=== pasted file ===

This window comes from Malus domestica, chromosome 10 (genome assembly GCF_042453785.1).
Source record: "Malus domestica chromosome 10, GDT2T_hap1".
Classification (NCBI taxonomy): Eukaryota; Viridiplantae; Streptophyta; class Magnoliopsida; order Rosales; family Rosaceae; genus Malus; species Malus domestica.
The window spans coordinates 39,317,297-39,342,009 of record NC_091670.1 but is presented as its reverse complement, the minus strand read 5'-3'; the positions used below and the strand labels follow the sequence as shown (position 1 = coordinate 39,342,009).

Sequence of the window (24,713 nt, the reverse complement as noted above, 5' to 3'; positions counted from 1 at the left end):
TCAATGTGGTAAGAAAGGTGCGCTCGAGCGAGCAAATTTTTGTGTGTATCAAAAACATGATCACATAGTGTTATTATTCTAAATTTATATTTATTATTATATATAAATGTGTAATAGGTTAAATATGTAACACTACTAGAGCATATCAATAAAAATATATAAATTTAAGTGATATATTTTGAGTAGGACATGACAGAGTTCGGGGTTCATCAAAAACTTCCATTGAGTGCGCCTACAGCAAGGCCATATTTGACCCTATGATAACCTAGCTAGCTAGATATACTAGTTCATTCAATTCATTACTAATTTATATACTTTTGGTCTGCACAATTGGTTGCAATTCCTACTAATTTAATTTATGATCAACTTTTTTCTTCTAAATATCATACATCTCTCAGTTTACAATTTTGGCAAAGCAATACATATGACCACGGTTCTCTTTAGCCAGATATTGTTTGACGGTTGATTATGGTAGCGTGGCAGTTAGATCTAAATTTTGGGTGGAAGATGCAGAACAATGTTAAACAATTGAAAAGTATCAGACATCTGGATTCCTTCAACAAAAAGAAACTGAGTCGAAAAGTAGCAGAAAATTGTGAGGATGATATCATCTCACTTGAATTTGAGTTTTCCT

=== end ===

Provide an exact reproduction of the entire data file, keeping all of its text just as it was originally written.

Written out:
This window comes from Malus domestica, chromosome 10 (genome assembly GCF_042453785.1).
Source record: "Malus domestica chromosome 10, GDT2T_hap1".
Classification (NCBI taxonomy): Eukaryota; Viridiplantae; Streptophyta; class Magnoliopsida; order Rosales; family Rosaceae; genus Malus; species Malus domestica.
The window spans coordinates 39,317,297-39,342,009 of record NC_091670.1 but is presented as its reverse complement, the minus strand read 5'-3'; the positions used below and the strand labels follow the sequence as shown (position 1 = coordinate 39,342,009).

Sequence of the window (24,713 nt, the reverse complement as noted above, 5' to 3'; positions counted from 1 at the left end):
TCAATGTGGTAAGAAAGGTGCGCTCGAGCGAGCAAATTTTTGTGTGTATCAAAAACATGATCACATAGTGTTATTATTCTAAATTTATATTTATTATTATATATAAATGTGTAATAGGTTAAATATGTAACACTACTAGAGCATATCAATAAAAATATATAAATTTAAGTGATATATTTTGAGTAGGACATGACAGAGTTCGGGGTTCATCAAAAACTTCCATTGAGTGCGCCTACAGCAAGGCCATATTTGACCCTATGATAACCTAGCTAGCTAGATATACTAGTTCATTCAATTCATTACTAATTTATATACTTTTGGTCTGCACAATTGGTTGCAATTCCTACTAATTTAATTTATGATCAACTTTTTTCTTCTAAATATCATACATCTCTCAGTTTACAATTTTGGCAAAGCAATACATATGACCACGGTTCTCTTTAGCCAGATATTGTTTGACGGTTGATTATGGTAGCGTGGCAGTTAGATCTAAATTTTGGGTGGAAGATGCAGAACAATGTTAAACAATTGAAAAGTATCAGACATCTGGATTCCTTCAACAAAAAGAAACTGAGTCGAAAAGTAGCAGAAAATTGTGAGGATGATATCATCTCACTTGAATTTGAGTTTTCCT